When We First Meet

Our offices are located in a beautiful historic home in Bridgeport where we provide free parking. This is where you will likely first meet with one of our attorneys to discuss your case. There are times when clients are unable to come to our office due to injury or incapacity, in which case we will meet with them at their home, or if necessary, at the hospital or rehabilitation facility. Our first meeting will require you to answer certain background questions so that we can get a sense of who you are and so that we can better understand how the injuries have affected your life and livelihood. We will also want to know specific information regarding the incident or events that bring you to our office. This is a private one-on-one meeting between you and the attorney who may be handling your case. You should know that your initial consultation is free of charge and you are not obligated to retain us. If at the conclusion of our meeting, you feel comfortable with us and would like us to represent you, then you will be asked to sign certain paperwork which will enable us to act as your legal representative throughout the course of your case. You should know that all the information that you provide us and that we obtain on your behalf is strictly confidential.

  • Meet us at our Bridgeport office for an initial one-on-one consultation with an experienced attorney, which will take approximately one hour.
  • Or, we’ll meet with you at an alternate location if you are physically unable to travel to our office.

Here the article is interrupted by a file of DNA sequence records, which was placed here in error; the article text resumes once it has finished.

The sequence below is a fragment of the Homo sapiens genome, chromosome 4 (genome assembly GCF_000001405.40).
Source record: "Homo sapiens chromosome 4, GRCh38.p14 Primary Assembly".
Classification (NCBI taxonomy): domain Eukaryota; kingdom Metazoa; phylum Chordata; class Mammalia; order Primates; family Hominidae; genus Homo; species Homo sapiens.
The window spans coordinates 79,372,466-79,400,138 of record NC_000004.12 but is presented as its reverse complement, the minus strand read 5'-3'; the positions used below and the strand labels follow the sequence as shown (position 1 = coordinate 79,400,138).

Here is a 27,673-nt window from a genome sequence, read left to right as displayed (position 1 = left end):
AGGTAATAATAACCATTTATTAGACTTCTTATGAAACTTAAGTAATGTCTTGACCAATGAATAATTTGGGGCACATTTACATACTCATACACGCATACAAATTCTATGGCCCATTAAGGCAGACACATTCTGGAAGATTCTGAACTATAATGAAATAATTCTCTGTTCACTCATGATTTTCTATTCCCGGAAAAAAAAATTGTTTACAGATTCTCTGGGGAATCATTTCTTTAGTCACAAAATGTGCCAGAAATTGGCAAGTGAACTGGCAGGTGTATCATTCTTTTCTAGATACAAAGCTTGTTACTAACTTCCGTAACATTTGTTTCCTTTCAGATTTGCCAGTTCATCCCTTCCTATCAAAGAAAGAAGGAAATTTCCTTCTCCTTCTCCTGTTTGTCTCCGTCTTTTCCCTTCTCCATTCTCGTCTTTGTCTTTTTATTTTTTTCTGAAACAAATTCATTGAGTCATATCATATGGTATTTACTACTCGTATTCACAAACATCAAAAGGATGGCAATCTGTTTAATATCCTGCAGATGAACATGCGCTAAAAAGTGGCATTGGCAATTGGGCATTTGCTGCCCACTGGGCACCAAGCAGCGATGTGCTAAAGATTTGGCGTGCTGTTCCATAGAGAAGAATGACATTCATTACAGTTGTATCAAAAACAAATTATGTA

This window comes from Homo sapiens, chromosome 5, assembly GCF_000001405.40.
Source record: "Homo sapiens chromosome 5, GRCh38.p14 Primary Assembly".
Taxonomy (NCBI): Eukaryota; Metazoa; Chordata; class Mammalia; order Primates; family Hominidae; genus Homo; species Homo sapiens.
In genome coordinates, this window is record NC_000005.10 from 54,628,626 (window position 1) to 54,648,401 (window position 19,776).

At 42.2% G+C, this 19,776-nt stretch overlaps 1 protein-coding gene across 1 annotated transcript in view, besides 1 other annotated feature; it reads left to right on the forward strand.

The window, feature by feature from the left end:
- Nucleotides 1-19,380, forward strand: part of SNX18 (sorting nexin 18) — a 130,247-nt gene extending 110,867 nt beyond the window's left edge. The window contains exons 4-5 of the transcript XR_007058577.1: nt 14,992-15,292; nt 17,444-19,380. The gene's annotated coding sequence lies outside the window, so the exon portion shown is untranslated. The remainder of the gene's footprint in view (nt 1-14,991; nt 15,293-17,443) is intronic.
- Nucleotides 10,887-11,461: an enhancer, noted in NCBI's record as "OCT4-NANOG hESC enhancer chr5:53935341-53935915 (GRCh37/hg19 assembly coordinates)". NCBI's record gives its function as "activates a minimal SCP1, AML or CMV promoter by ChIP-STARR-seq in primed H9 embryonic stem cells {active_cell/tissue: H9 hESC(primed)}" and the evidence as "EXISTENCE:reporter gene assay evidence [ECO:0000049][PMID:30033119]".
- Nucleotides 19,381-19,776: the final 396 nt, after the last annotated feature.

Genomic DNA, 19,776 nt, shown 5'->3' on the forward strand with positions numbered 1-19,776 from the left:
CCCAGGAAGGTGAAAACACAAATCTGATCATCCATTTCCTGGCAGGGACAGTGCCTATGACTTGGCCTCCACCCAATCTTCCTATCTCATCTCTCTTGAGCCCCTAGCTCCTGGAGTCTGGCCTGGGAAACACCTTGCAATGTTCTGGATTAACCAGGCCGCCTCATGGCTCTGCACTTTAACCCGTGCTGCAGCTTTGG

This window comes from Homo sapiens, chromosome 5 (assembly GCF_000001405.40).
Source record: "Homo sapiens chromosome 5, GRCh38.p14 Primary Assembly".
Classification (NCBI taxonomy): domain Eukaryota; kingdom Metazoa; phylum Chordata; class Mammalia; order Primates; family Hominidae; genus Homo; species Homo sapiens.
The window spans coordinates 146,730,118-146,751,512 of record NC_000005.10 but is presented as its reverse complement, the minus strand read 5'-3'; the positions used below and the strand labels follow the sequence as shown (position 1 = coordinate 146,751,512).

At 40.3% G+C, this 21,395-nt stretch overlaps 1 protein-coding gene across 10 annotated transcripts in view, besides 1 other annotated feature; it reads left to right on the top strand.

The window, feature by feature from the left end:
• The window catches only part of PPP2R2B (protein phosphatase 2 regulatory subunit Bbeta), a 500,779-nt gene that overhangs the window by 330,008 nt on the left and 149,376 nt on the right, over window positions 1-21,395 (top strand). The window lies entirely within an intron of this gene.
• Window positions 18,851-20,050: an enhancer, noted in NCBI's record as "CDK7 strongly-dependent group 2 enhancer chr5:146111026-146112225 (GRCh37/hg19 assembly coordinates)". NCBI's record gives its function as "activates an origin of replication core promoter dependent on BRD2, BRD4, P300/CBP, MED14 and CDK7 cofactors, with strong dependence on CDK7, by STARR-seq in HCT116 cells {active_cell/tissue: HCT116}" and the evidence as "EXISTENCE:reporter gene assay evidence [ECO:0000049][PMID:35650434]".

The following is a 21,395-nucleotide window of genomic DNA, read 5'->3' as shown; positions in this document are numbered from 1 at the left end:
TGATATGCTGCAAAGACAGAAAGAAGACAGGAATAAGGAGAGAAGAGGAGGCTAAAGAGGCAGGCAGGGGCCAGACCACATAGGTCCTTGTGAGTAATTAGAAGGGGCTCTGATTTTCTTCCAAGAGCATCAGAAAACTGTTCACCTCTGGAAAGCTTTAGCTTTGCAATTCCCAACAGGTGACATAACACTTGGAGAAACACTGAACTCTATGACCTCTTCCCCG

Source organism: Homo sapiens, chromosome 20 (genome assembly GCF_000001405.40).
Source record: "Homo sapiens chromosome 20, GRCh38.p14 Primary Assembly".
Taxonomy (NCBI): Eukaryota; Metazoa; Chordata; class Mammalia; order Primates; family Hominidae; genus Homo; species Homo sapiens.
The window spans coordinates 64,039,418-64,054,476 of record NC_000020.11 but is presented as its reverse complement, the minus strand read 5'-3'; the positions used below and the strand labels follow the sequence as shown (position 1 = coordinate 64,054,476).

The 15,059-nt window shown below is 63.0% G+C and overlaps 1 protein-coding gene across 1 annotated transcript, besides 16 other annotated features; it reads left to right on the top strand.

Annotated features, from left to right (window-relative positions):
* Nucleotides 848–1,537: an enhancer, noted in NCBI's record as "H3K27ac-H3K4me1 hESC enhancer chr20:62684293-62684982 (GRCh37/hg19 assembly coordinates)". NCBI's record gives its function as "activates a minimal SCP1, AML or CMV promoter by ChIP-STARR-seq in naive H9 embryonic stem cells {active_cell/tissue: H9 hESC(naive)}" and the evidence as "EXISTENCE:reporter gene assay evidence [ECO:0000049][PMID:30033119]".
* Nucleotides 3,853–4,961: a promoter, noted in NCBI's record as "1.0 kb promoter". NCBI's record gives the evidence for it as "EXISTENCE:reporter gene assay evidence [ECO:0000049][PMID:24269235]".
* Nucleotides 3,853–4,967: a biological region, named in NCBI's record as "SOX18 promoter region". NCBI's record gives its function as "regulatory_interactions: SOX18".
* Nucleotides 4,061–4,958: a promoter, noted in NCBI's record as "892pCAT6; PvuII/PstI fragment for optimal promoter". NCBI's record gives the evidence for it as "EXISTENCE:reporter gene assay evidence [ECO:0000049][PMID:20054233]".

• Our initial consultation is free of charge, and you are under no obligation to retain us.
  • If you retain us as your legal counsel, you’ll need to sign paperwork to enable us to act on your behalf.
  • We will treat all your information as strictly confidential.

While we are preparing...

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Common Questions

  • How do I know if I have a personal injury case?
  • If you are injured because of the fault or wrongful conduct of another person or entity, you may have the right to bring a lawsuit to recover money damages for your losses. Some examples of the types of incidents that give rise to personal injury claims include: car accidents; motorcycle accidents; falls; sexual abuse; workplace injuries; defective products; medical malpractice; legal malpractice; and nursing home negligence. You should consult with a lawyer as soon as possible after your injury to determine whether or not you have a case.